2017-11-02 / Opinion


‘Warm, Safe, Dry’ a Top Priority

At this point, most of the community has probably heard the news: based on the State of Rhode Island Schoolhouses report, the legislature appropriated $4 million to cover the cost of the study which was completed by Jacobs Engineering in September after a year-long assessment.

In order to bring Rogers High School into merely adequate status, where students and teachers are “warm, safe and dry,” the school has an immediate $37.9 million need and a combined $51.4 million need over five years. For Middletown High School, the immediate need is $13.5 million and the combined five-year need is $18.5 million. The state needs $2.2 billion total, according to the report, to bring all of its K-12 school buildings into “ideal condition.” That’s a lot of money.

Thankfully, Rhode Island Gov. Gina Raimondo says she is committed to investing more money in the state’s public school facilities, but the question still on everyone’s mind is: who’s going to pay for it?

Even if the state allocates more funding to public schools, that will likely still fall back onto us, the taxpayers. But if you’ve been to Rogers, which was built in 1957, you’ll probably agree that it needs a lot of TLC. The 60-year-old facility is rapidly deteriorating. According to the school report, water is leaking through the roof into the gym, paint is peeling off the walls in places and some of the doors and lighting fixtures need to be replaced.

At Middletown High, the Jacobs report pointed to leaking windows and mechanical deficiencies, along with aged and cracking sidewalks as shortfalls that require attention. Walking down the halls at these schools feels a bit like stepping back in time. It’s clear that these campuses needs upgrades.

Raimondo formed a task force to hold community listening forums at four locations around Rhode Island. At the first such forum, held at Rogers High with Raimondo, Treasurer Seth Magaziner and Education Commissioner Ken Wagner, several attendees brought up the “elephant in the room.” Instead of sinking more money into the current campus and putting Band- Aids on big problems, perhaps the school should be entirely rebuilt. Should it be moved closer to the district’s two other schools in order to keep all the resources in one place? And, if we upgrade and/or rebuild the school, how we will make sure this doesn’t happen again?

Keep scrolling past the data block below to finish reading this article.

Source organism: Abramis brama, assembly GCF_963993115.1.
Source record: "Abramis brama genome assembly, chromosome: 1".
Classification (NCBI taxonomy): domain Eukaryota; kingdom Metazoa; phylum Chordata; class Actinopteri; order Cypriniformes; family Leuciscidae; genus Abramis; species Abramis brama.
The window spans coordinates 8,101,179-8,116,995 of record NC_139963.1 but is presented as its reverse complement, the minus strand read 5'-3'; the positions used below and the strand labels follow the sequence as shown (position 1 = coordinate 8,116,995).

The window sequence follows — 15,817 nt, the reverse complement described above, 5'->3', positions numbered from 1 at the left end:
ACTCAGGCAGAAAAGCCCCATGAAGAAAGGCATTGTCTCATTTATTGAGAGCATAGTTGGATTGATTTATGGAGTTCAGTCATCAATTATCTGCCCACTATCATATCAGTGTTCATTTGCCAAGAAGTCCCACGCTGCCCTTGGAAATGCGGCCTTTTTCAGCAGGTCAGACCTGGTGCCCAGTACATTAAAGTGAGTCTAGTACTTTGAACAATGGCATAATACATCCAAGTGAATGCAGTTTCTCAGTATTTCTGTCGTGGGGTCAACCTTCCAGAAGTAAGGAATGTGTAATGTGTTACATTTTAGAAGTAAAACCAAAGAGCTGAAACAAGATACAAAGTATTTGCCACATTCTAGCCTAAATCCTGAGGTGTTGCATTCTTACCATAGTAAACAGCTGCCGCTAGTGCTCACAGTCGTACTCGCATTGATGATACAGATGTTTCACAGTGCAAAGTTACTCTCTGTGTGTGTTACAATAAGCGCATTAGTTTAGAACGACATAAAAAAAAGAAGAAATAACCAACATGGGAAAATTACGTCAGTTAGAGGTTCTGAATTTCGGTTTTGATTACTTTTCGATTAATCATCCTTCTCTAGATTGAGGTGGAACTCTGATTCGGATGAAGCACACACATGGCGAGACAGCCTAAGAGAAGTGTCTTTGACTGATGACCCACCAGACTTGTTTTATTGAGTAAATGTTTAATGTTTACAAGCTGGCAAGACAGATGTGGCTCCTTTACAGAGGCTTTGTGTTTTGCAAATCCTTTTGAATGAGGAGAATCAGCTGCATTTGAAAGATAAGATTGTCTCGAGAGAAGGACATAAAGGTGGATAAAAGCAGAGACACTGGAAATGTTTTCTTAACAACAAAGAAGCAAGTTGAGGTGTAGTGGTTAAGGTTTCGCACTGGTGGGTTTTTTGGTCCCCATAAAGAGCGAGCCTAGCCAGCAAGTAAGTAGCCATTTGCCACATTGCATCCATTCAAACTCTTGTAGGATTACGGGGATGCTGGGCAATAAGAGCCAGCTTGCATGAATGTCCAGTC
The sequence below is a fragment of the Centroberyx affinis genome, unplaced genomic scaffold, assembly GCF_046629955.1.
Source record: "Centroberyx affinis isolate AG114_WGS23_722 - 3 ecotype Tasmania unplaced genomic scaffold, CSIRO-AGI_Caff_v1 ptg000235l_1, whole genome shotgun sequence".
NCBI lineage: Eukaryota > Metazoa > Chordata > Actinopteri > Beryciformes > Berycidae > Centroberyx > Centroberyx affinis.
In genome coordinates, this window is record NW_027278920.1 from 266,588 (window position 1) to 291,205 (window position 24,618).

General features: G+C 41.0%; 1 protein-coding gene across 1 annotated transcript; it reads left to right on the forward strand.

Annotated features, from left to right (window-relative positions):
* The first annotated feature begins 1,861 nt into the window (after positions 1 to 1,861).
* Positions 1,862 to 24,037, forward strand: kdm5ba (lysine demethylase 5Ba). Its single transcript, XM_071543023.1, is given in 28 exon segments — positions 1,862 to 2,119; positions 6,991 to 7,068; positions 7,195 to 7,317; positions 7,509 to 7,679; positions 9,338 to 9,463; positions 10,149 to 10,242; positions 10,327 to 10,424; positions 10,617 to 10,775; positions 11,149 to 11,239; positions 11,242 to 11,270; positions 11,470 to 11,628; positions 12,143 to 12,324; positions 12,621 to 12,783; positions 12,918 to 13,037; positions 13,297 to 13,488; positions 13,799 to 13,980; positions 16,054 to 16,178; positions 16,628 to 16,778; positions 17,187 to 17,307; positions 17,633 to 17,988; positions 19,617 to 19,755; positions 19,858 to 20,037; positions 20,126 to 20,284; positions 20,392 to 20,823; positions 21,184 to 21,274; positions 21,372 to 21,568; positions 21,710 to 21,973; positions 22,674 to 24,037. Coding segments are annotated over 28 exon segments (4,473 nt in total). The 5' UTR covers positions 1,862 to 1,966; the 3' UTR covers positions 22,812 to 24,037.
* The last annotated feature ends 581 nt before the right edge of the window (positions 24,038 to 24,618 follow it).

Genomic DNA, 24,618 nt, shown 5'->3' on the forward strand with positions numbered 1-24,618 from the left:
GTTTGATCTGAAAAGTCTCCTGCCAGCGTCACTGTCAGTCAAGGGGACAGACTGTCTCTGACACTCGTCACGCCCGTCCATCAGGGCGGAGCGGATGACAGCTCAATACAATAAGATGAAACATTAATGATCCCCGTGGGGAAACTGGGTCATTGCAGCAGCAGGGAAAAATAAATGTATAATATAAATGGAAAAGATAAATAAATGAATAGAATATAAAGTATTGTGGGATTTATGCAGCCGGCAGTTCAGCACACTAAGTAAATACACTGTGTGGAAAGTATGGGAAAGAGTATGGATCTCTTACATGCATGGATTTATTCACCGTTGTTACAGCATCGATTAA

There’s no easy answer to these questions because district budgets get trimmed every year and oftentimes the maintenance line item is one of the first to be slashed, which means upkeep is often deferred. Compared to teachers’ salaries, pension and healthcare benefits, it may not seem so important to update technology and funding for new programming, and maintain school facilities. But think of it this way: If the school isn’t warm, safe and dry, how can teachers do their jobs and prepare our high school students for the 21st-century workplace? How will updated technology and new programming help our students when the school facility itself is lacking in so many ways?

If and when Rogers or Middletown are upgraded or rebuilt, maintenance and upkeep needs to be a top priority so taxpayers aren’t put in this position again. Instead of being reactive, we need to be proactive. It’s just like a home or a road or any kind of infrastructure. If it’s not maintained, the cost to fix it later just increases until it’s almost unmanageable. But if we’re going to invest in anything, it should be our children. They are the future and deserve to learn in high-quality school facilities where they are warm, safe and dry.

During budget discussions, we hope Newport and Middletown school committees and administrators agree to begin these discussions much earlier, and stick to a commitment that school facility maintenance is a priority in the upcoming budget. We can’t afford for it not to be.

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